This was the third day in a row of our travels in which we ended up unintentionally fasting (or practically fasting) for half a day. It was the introduction to a theme that has stayed with us most vividly from our travels and the conversations it inspired: a deeper understanding of “Give us this day our daily bread.” This, too, must wait for another time. For now this anecdote, just to prove that our trip wasn’t QUITE perfect: Waking about 9:00 a.m. and checking out of our hotel around 10:00, we thought we’d just see what there was to see near our new hotel by way of food, maybe grab a pastry on our way to the tower, maybe have a picnic before standing in line. By the time we were checked in, settled, and beginning to execute our day’s plan it was after noon. We looked for a nearby boulangerie or market but there wasn’t much. It seems we were in more of a business/governmental district, tucked in right beside L’Ecole Militaire and a block from UNESCO. By now desperately hungry and desperate to get to the tower before the crowds worsened, we ducked into a corner market, what seemed the French equivalent of a convenience store. We picked up a little wheel of Camembert, two peaches, and two apricots, and went on our way. We ate the mushy, grainy fruit but the cheese! Before Mike had finished peeling the wrapping away we could smell it. Not being the kind to shy away from stinky cheese, we thought nothing and bit in. We literally almost spat it out. Hoping and starving, I even took a second bite, a memory I won’t soon forget. We wrapped it up as tightly as we could and even then the smell stayed with us until we found a place to discard it several hours later. So we saw the tower and got back to our hotel at 6:30 to settle our dinner plans, change quickly, and get across town. Sitting down to dinner at 8:00 p.m., we ordered two bowls of French Onion Soup. Besides the fruit and that bite of cheese, the only thing we’d eaten in almost 24 hours. It was good.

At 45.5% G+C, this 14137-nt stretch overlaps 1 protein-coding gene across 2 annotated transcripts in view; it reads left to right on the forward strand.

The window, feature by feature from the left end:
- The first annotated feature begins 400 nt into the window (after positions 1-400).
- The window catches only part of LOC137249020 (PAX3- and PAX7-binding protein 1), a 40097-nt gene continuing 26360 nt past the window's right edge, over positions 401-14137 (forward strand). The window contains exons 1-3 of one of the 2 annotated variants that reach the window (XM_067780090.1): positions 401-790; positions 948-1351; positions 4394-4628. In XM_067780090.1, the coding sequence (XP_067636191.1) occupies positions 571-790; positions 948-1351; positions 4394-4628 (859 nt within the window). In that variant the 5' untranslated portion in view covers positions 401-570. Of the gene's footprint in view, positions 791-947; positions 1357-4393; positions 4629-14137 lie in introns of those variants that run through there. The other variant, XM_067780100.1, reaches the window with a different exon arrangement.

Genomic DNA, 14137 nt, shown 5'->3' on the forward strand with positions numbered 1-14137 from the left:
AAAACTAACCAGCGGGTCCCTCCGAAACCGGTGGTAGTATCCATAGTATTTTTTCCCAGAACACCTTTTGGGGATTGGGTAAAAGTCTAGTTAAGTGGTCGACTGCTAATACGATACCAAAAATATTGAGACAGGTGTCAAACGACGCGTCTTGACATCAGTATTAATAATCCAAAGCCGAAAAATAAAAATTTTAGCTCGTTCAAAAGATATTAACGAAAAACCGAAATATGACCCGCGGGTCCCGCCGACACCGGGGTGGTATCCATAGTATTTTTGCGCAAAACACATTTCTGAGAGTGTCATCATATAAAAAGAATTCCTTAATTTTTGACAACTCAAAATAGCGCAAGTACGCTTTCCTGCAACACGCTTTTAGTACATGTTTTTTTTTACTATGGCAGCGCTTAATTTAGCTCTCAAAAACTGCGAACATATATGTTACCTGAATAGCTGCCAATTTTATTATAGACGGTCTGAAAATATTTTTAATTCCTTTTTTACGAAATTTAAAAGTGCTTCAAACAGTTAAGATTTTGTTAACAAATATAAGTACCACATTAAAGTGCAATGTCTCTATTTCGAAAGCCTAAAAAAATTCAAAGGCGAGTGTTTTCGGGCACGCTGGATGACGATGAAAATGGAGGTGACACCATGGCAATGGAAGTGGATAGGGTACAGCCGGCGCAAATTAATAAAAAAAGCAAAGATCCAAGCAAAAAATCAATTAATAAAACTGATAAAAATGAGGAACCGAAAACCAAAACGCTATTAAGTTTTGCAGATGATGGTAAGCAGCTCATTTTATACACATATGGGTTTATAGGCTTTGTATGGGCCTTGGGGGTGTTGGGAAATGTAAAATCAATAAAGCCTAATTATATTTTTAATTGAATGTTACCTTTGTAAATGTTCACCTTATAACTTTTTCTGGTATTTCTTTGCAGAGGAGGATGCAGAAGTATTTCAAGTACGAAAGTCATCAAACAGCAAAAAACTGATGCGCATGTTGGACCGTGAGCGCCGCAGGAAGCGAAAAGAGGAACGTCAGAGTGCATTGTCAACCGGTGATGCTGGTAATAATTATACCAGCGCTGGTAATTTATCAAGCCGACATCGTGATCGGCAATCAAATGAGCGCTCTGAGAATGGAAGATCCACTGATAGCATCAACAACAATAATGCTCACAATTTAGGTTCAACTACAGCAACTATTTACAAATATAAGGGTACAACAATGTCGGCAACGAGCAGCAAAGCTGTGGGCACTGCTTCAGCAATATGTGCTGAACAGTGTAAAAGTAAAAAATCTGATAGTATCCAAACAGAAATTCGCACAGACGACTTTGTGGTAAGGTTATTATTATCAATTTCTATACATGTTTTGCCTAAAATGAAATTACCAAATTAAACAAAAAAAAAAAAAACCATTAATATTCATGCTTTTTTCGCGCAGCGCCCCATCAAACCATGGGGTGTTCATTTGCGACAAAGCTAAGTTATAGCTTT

Monday 4 August, 5:00 p.m. Atop the Eiffel Tower

We slept in till 9:00 this morning, which was perhaps a mistake, since it meant we wouldn’t beat crowds to the Eiffel Tower, so here we are, and it’s all we’ve done today besides relocate to our astonishingly lovely hotel here in 7th Arr. I’m sitting on the south edge waiting for Mike to descend from the top, after which we hope to find the hotel has successfully made us reservations for dinner. All we’ve eaten today are two peaches, two apricots, and an awful bite of a cheese we had to throw away – we bought it in what appeared the equivalent of a c-store. So we are fasting, and hoping to be gratified tonight after yesterday’s disappointment and today’s starvation.

Tuesday 5 August, 6:10 a.m.